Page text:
The countdown has begun. It’s twelve months tomorrow since our last trip to Bangkok. And it’s seven weeks tomorrow until we leave on our trip to Laos, which includes a stopover in Bangkok.
I can’t wait but I’m a grown up so I have to. As my Mum used to say, patience is a virtue; or, all good things come to those who wait. Neither change the fact that I’m excited.
We’ve had our jabs, got the scripts for doxycycline – although we’re still debating whether to take it – or at least I am.
I’ll probably buckle. This time around we’re expecting to be in areas where malaria is a problem. I’ll be slapping on the dreaded Deet as well. Last time I tried out a more eco-human-friendly mosquito repellent. It didn’t work. Mozzies just lurrrvvv me.
I’m getting close to over-gadgeted. I’m taking phone, kindle, laptop, and camera! Plus adapters, chargers and a multi-plug. Travelling light has changed – at least if you’re like me and have the urge to tell the world what you’re up to. To get ready I’ve been reading blogs about how to manage travel with gadgets, how to stay safe on-line, and how to pack effectively and efficiently.
While we’re in Bangkok the difficult part will be deciding which of our favourite places to revisit and which new places to include. No matter how we resolve the matter, it’ll be just fine. In a city of 10 million there aren’t many opportunities to get bored.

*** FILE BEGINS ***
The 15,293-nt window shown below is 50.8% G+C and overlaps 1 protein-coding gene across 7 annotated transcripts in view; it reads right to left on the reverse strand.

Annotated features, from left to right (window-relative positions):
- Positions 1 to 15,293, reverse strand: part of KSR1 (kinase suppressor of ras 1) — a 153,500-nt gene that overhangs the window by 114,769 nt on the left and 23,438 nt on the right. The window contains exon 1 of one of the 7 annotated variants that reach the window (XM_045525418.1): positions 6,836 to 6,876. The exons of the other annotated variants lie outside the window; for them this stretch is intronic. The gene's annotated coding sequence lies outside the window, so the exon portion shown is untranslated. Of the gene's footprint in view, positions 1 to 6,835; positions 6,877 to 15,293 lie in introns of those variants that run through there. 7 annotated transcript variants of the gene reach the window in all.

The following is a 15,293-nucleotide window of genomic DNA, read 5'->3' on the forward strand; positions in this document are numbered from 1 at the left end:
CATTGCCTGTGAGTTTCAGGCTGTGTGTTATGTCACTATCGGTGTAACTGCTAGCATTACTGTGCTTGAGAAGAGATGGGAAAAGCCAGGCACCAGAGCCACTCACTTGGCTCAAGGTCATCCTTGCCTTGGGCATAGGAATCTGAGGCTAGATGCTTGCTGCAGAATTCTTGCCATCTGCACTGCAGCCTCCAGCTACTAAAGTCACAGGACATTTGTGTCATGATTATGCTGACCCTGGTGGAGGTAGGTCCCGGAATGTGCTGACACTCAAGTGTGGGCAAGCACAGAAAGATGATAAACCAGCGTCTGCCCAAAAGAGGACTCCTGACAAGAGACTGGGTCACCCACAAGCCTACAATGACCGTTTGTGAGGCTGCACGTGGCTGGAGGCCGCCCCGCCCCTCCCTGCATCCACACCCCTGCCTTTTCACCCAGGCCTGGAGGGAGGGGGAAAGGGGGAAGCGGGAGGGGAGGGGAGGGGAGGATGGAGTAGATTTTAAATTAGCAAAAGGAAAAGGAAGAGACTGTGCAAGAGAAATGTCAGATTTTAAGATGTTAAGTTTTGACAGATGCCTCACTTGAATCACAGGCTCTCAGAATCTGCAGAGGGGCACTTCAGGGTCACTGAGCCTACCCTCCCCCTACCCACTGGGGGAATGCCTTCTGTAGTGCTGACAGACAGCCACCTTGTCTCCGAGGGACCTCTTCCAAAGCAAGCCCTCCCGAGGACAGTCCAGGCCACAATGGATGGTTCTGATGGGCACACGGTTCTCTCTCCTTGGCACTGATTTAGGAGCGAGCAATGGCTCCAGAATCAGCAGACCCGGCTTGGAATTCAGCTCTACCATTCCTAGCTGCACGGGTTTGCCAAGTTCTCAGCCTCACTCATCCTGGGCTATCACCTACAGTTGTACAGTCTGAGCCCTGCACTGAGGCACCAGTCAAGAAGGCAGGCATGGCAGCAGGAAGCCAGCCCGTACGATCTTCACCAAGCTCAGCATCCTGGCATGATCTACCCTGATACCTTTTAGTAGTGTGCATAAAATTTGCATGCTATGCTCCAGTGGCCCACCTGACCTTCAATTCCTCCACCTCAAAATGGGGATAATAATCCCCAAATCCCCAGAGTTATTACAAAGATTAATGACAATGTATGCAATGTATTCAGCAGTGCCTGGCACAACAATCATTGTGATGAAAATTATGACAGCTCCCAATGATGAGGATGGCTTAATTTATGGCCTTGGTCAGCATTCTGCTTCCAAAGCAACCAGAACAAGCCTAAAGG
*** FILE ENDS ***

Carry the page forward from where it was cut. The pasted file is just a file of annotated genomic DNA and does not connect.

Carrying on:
I have one must do, no matter what. Drinking Thai Iced Tea and people watching on Soi 81, Sukhumvit Road. The tea is made with strong black tea, ice, sweetened condensed milk, sugar, evaporated milk, and spices. I love it. Along with mango sticky rice it’s the reason that, despite a “slight” digestive problem, I didn’t lose an ounce during either of our previous visits.
Sukhumvit, Soi 81 (Soi is a term for side road) is off the beaten track, well away from the usual tourist haunts of Khao San Road, the night scene of Nana, or the business area of Asok. And that’s how I like it.
It’s a place where it’s relatively easy to watch the day-to-day activities of the locals.
Across the road from the café where I like to get my iced tea construction on this house was well underway when we first visited. The framing is bamboo. The workers were pouring concrete bucket by bucket.
By November 2013 it was almost finished. I expect the owners will be settled in now.
Along Soi 81 there are no footpaths. Pedestrians, cars, cyclists, trucks, scooters transporting entire families or an entire livelihood, all share the same road. It thrums with activity. It’s exhilarating. Walking along the road for the first time, exclaiming and pointing, and yes, I may have been waving my arms about excitedly, my son, who was living in Bangkok at the time, said to me, “Mum, don’t make any sudden movements.” It’s the best travel advice/survival tip I’ve had. Staying safe in that frenetic environment relies on everyone behaving predictably – including small, grey-haired, middle-aged women from far away places.
Although these street scenes don’t look so busy, getting even partially unobscured shots required adhering to my mother’s advice. It also involved a lot of waiting.
My favourite photo from that day is this gentleman transporting his stall to market.
On days when I think my job is difficult I remember the man with the umbrella.
Tell me, where are your favourite off the beaten track scenes?